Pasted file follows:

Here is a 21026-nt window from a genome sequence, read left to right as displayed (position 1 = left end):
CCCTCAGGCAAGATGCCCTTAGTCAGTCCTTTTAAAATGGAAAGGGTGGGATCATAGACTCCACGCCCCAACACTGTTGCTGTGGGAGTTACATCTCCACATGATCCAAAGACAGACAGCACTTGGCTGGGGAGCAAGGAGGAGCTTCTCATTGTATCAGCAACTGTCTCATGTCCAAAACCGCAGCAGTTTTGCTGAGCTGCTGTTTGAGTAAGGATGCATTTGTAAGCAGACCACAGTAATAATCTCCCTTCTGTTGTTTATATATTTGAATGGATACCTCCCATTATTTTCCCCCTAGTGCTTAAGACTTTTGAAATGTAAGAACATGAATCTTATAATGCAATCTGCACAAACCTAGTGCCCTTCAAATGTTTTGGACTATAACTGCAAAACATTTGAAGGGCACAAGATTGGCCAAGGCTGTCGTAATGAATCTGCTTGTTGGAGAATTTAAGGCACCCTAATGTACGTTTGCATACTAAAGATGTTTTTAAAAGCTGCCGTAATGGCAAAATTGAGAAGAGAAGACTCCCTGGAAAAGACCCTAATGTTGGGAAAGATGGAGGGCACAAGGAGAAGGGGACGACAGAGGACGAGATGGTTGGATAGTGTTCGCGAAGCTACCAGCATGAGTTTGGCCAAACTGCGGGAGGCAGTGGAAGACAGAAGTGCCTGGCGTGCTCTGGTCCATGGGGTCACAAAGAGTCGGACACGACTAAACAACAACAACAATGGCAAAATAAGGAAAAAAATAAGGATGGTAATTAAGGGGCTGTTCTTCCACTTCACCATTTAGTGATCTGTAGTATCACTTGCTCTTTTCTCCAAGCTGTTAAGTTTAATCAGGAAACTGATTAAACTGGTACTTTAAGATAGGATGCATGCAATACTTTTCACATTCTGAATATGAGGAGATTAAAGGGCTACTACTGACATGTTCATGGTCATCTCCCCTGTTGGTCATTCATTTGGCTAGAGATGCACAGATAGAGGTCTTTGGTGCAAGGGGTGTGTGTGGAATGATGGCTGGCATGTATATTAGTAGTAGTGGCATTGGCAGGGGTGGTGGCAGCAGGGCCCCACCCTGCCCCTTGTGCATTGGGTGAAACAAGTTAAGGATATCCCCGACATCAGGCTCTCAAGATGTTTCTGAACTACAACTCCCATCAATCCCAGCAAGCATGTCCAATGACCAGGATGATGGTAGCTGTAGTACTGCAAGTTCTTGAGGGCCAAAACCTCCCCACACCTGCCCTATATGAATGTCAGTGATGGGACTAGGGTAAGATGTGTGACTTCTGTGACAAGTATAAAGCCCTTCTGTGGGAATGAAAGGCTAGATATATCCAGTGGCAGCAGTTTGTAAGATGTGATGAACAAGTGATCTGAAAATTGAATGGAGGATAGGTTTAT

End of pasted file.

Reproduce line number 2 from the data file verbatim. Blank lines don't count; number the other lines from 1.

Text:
CCCTCAGGCAAGATGCCCTTAGTCAGTCCTTTTAAAATGGAAAGGGTGGGATCATAGACTCCACGCCCCAACACTGTTGCTGTGGGAGTTACATCTCCACATGATCCAAAGACAGACAGCACTTGGCTGGGGAGCAAGGAGGAGCTTCTCATTGTATCAGCAACTGTCTCATGTCCAAAACCGCAGCAGTTTTGCTGAGCTGCTGTTTGAGTAAGGATGCATTTGTAAGCAGACCACAGTAATAATCTCCCTTCTGTTGTTTATATATTTGAATGGATACCTCCCATTATTTTCCCCCTAGTGCTTAAGACTTTTGAAATGTAAGAACATGAATCTTATAATGCAATCTGCACAAACCTAGTGCCCTTCAAATGTTTTGGACTATAACTGCAAAACATTTGAAGGGCACAAGATTGGCCAAGGCTGTCGTAATGAATCTGCTTGTTGGAGAATTTAAGGCACCCTAATGTACGTTTGCATACTAAAGATGTTTTTAAAAGCTGCCGTAATGGCAAAATTGAGAAGAGAAGACTCCCTGGAAAAGACCCTAATGTTGGGAAAGATGGAGGGCACAAGGAGAAGGGGACGACAGAGGACGAGATGGTTGGATAGTGTTCGCGAAGCTACCAGCATGAGTTTGGCCAAACTGCGGGAGGCAGTGGAAGACAGAAGTGCCTGGCGTGCTCTGGTCCATGGGGTCACAAAGAGTCGGACACGACTAAACAACAACAACAATGGCAAAATAAGGAAAAAAATAAGGATGGTAATTAAGGGGCTGTTCTTCCACTTCACCATTTAGTGATCTGTAGTATCACTTGCTCTTTTCTCCAAGCTGTTAAGTTTAATCAGGAAACTGATTAAACTGGTACTTTAAGATAGGATGCATGCAATACTTTTCACATTCTGAATATGAGGAGATTAAAGGGCTACTACTGACATGTTCATGGTCATCTCCCCTGTTGGTCATTCATTTGGCTAGAGATGCACAGATAGAGGTCTTTGGTGCAAGGGGTGTGTGTGGAATGATGGCTGGCATGTATATTAGTAGTAGTGGCATTGGCAGGGGTGGTGGCAGCAGGGCCCCACCCTGCCCCTTGTGCATTGGGTGAAACAAGTTAAGGATATCCCCGACATCAGGCTCTCAAGATGTTTCTGAACTACAACTCCCATCAATCCCAGCAAGCATGTCCAATGACCAGGATGATGGTAGCTGTAGTACTGCAAGTTCTTGAGGGCCAAAACCTCCCCACACCTGCCCTATATGAATGTCAGTGATGGGACTAGGGTAAGATGTGTGACTTCTGTGACAAGTATAAAGCCCTTCTGTGGGAATGAAAGGCTAGATATATCCAGTGGCAGCAGTTTGTAAGATGTGATGAACAAGTGATCTGAAAATTGAATGGAGGATAGGTTTAT